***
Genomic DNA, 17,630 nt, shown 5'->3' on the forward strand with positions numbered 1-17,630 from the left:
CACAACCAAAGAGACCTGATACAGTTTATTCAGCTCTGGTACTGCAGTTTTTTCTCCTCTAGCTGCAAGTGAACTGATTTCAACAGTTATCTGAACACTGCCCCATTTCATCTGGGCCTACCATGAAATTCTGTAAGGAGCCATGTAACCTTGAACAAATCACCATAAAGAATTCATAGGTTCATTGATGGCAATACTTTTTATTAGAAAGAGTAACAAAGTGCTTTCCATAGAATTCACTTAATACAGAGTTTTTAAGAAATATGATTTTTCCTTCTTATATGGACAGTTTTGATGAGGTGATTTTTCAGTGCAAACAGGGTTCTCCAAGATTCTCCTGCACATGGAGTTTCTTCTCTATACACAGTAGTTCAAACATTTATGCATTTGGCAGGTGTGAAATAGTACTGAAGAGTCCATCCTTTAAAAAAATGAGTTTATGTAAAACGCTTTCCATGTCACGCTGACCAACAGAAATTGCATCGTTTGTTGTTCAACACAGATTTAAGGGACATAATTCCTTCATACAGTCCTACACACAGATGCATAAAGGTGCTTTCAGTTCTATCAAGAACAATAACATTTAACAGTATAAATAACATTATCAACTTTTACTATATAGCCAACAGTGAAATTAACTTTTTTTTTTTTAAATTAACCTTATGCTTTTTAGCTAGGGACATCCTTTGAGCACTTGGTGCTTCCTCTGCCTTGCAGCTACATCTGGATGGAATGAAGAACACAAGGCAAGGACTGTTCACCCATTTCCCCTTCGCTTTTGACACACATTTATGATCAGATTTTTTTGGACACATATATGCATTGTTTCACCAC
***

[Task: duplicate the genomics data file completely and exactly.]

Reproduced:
Genomic DNA, 17,630 nt, shown 5'->3' on the forward strand with positions numbered 1-17,630 from the left:
CACAACCAAAGAGACCTGATACAGTTTATTCAGCTCTGGTACTGCAGTTTTTTCTCCTCTAGCTGCAAGTGAACTGATTTCAACAGTTATCTGAACACTGCCCCATTTCATCTGGGCCTACCATGAAATTCTGTAAGGAGCCATGTAACCTTGAACAAATCACCATAAAGAATTCATAGGTTCATTGATGGCAATACTTTTTATTAGAAAGAGTAACAAAGTGCTTTCCATAGAATTCACTTAATACAGAGTTTTTAAGAAATATGATTTTTCCTTCTTATATGGACAGTTTTGATGAGGTGATTTTTCAGTGCAAACAGGGTTCTCCAAGATTCTCCTGCACATGGAGTTTCTTCTCTATACACAGTAGTTCAAACATTTATGCATTTGGCAGGTGTGAAATAGTACTGAAGAGTCCATCCTTTAAAAAAATGAGTTTATGTAAAACGCTTTCCATGTCACGCTGACCAACAGAAATTGCATCGTTTGTTGTTCAACACAGATTTAAGGGACATAATTCCTTCATACAGTCCTACACACAGATGCATAAAGGTGCTTTCAGTTCTATCAAGAACAATAACATTTAACAGTATAAATAACATTATCAACTTTTACTATATAGCCAACAGTGAAATTAACTTTTTTTTTTTTAAATTAACCTTATGCTTTTTAGCTAGGGACATCCTTTGAGCACTTGGTGCTTCCTCTGCCTTGCAGCTACATCTGGATGGAATGAAGAACACAAGGCAAGGACTGTTCACCCATTTCCCCTTCGCTTTTGACACACATTTATGATCAGATTTTTTTGGACACATATATGCATTGTTTCACCAC